Hallie Rubenhold is a British historian and author. Her work specializes in 18th and 19th-century social history and women’s history. Her 2019 book, The Five, about the lives of the women murdered by Jack the Ripper was awarded the Baillie Gifford Prize for Non-fiction.
“I think we are at a really interesting point in time in redefining what the historical narrative is. Because now we are opening it up to other people. Working-class women, women in general, people of colour have almost been written out. And when you start integrating these voices back into history, you get a fuller picture of what it actually is. And that’s hugely gratifying to be part of that experience, it’s incredible. And that’s one of the reasons why I write and one of the reasons why I get up in the morning when I was writing the ‘Five,’ was this idea that these women have been so defamed and here I can take 5 women who represent working-class women, poor women who had zero voice and almost no rights and the world is going to know their stories now. And that was an incredible sense that was propelling me to the computer. I do feel compelled to write, I feel I have to tell stories. Before I could even write, I was dictating books to my parents. It’s a compulsion to tell stories. The other thing I was going to pick up on was Netflix. Netflix can be our friend and our foe. Netflix distracts us, but as a writer, I have found that Netflix and box sets have totally influenced how I think of stories now. It has influenced me not only as a writer but as a reader, how I consume the story. And I have learned how good box sets such as MadMen and Breaking Bad tell us about how to develop characters, create lean storylines, how to go into a scene and come out of a scene and hold the reader and want to make them turn the page. I have learned that through visual media. I think it’s fascinating. One thing that we should be aware of as writers are the degree to which the popularity of long-form television is influencing the way we take in the story and the way we address readers. When we are writing, we may have to take that on board in order to hold their interest in a similar way.”
Inua Ellams is a poet, playwright, performer, and designer and is one of the most celebrated contemporary creators in the UK for the wide-ranging nature of his work. He is a Member of the Royal Society of Literature and an ambassador for the Ministry of Stories, an organisation that fosters the potential of 8- to 18-year-olds as writers. After publishing four poetry books and receiving the Fringe First Prize at the Edinburgh International Theatre Festival for his first play The 14th Tale, Ellams sold out his run at the National Theatre and on the world tour with Barber Shop Chronicles. His most recent play, The Half God of Rainfall, a work in verse that mixes Greek, Nigerian and basketball mythology, opened in March 2019 to great critical acclaim. In addition to his intense graphic and literary output, Ellams has founded The Midnight Run, an urban tour from dusk to dawn, and RAP parties that combine poetry slam with urban music.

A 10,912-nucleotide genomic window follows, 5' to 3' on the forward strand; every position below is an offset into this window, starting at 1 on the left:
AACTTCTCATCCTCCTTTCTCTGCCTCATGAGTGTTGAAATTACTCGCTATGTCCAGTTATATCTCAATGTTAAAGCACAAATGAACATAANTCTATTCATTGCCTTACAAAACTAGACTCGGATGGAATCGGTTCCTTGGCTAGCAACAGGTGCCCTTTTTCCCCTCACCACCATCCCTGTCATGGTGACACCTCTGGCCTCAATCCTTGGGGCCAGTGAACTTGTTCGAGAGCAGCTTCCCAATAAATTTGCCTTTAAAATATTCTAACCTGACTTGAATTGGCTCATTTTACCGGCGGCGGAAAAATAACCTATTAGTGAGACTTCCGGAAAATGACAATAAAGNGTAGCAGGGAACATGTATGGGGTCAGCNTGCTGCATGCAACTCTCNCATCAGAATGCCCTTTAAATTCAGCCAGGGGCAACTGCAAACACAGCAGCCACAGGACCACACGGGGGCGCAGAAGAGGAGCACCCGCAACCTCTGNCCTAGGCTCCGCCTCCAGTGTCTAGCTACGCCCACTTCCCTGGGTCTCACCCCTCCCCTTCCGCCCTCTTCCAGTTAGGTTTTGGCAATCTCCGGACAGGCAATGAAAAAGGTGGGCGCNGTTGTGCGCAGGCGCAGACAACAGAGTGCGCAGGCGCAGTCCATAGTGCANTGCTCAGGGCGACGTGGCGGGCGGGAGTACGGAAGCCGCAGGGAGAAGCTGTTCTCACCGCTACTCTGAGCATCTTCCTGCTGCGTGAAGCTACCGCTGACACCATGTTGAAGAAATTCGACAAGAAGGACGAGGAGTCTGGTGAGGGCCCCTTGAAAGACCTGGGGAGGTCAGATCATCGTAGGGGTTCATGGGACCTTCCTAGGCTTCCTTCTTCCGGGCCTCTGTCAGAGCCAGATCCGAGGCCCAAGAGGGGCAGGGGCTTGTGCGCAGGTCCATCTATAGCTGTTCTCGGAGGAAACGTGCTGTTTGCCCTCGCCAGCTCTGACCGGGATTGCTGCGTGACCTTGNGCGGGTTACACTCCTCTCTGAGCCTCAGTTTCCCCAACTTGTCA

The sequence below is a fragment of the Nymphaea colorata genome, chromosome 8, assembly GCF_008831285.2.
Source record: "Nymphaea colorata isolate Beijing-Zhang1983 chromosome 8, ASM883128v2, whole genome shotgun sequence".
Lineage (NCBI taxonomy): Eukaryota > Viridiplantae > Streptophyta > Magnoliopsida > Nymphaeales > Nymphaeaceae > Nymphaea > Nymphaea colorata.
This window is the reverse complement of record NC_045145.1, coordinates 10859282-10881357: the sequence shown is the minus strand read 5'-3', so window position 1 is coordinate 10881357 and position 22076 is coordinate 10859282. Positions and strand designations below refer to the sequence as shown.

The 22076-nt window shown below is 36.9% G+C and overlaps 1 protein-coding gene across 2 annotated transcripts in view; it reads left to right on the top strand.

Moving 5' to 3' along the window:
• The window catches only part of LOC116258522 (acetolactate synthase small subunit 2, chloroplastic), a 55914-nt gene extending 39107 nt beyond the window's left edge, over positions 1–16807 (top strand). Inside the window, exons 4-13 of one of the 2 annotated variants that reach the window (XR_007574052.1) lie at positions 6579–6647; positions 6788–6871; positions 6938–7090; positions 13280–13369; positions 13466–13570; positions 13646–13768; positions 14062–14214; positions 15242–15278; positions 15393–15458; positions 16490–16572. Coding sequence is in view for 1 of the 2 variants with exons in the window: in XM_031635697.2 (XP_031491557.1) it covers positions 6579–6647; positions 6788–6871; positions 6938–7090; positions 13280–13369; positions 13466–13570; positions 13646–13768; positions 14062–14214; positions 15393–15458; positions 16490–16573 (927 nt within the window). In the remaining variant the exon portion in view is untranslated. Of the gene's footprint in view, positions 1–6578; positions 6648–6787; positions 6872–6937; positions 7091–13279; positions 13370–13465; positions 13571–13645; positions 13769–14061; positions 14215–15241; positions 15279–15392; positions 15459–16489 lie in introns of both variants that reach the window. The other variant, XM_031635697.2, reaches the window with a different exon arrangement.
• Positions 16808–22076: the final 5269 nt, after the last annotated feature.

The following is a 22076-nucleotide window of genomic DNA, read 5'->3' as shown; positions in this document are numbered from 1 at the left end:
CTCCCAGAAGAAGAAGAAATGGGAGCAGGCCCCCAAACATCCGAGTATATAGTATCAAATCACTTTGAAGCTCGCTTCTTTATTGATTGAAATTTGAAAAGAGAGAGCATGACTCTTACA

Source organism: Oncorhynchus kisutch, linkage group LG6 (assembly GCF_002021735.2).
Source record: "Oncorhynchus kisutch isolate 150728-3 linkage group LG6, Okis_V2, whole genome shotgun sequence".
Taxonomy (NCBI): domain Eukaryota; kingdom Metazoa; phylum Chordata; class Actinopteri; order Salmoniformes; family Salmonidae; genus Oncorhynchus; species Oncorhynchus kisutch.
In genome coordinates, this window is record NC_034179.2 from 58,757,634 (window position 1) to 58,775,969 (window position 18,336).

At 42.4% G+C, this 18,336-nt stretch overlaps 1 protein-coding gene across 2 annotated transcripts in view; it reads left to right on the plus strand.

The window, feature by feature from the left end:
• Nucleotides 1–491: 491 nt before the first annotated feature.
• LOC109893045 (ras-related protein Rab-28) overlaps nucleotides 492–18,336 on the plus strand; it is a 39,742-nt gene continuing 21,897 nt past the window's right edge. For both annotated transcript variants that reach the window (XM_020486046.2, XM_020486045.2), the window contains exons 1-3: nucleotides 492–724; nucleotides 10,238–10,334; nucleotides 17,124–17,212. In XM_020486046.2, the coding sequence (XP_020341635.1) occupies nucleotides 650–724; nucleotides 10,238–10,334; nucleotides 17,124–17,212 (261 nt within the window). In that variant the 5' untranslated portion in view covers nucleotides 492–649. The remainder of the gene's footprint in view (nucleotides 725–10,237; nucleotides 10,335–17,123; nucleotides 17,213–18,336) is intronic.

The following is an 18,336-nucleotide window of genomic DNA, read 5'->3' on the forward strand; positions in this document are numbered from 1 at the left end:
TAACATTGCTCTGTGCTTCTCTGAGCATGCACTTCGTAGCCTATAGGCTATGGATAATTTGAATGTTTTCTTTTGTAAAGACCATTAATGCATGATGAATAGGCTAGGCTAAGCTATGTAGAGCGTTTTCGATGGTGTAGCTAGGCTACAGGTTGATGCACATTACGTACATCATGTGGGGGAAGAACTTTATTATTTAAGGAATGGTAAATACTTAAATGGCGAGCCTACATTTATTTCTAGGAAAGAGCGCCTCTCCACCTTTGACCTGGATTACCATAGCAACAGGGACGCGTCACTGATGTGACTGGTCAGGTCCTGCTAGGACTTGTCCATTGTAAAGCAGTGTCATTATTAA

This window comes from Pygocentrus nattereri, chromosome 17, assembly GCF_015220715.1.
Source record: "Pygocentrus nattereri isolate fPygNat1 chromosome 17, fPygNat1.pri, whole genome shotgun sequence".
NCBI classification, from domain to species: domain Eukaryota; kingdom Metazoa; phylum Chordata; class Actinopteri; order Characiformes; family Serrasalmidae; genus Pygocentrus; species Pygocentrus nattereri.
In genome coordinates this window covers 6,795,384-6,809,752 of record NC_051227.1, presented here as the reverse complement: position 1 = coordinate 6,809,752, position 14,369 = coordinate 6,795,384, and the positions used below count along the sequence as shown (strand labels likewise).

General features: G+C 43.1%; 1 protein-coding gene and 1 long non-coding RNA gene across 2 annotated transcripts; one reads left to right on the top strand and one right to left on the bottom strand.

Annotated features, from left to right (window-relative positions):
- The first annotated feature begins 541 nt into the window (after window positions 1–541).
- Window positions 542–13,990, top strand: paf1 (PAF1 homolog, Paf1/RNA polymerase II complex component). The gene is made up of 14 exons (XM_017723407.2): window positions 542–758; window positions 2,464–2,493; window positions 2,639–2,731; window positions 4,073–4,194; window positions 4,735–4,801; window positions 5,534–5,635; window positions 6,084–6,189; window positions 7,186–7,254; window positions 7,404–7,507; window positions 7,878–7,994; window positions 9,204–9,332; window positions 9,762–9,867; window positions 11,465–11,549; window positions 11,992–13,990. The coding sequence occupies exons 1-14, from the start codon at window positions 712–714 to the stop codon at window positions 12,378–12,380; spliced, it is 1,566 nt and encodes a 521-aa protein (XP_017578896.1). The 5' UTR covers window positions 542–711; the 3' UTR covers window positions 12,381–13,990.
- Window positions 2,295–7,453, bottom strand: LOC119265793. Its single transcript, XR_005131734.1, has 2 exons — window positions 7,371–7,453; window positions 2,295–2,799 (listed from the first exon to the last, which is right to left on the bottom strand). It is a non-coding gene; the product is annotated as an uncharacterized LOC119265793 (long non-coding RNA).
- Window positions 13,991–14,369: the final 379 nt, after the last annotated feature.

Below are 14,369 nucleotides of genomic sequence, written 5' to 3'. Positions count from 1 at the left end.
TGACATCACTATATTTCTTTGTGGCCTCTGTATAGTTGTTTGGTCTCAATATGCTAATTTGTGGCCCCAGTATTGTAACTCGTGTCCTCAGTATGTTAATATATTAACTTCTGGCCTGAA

“Writing can be a bit blasphemous. So most of the time, I wake up thinking about poetry and that’s just all I want to do. But to write poetry is one of the most redundant, empathetic things because you’re building this machine made of largely air and hope and using words to do it, which do not retain their meaning, they change from generation to generation. So you are building this contraption built of unstable material, whether in print or digital, the whole process is ridiculous. When you’re writing poetry sometimes, you are discovering things as you are writing it, so you can also see that you are creating a whole universe and it can all fall apart. Especially it’s late at night and it’s just me over my laptop and I am lit by the screen and feel like I am bonded with this machine and it’s just us, and you have the internet and you can Google search everything you need to create this machine, made of air, it feels like you’re skating on nothing and just riding that is just weird. It’s scary. That’s what I love, that sensation. And then there’s everything that is built on – trying to understand yourself, trying to represent a community, trying to find hidden stories to tell, shed light on things – that’s absolutely vital but what sits on top of that is this transaction of nothingness, that’s when you go ah-ha.”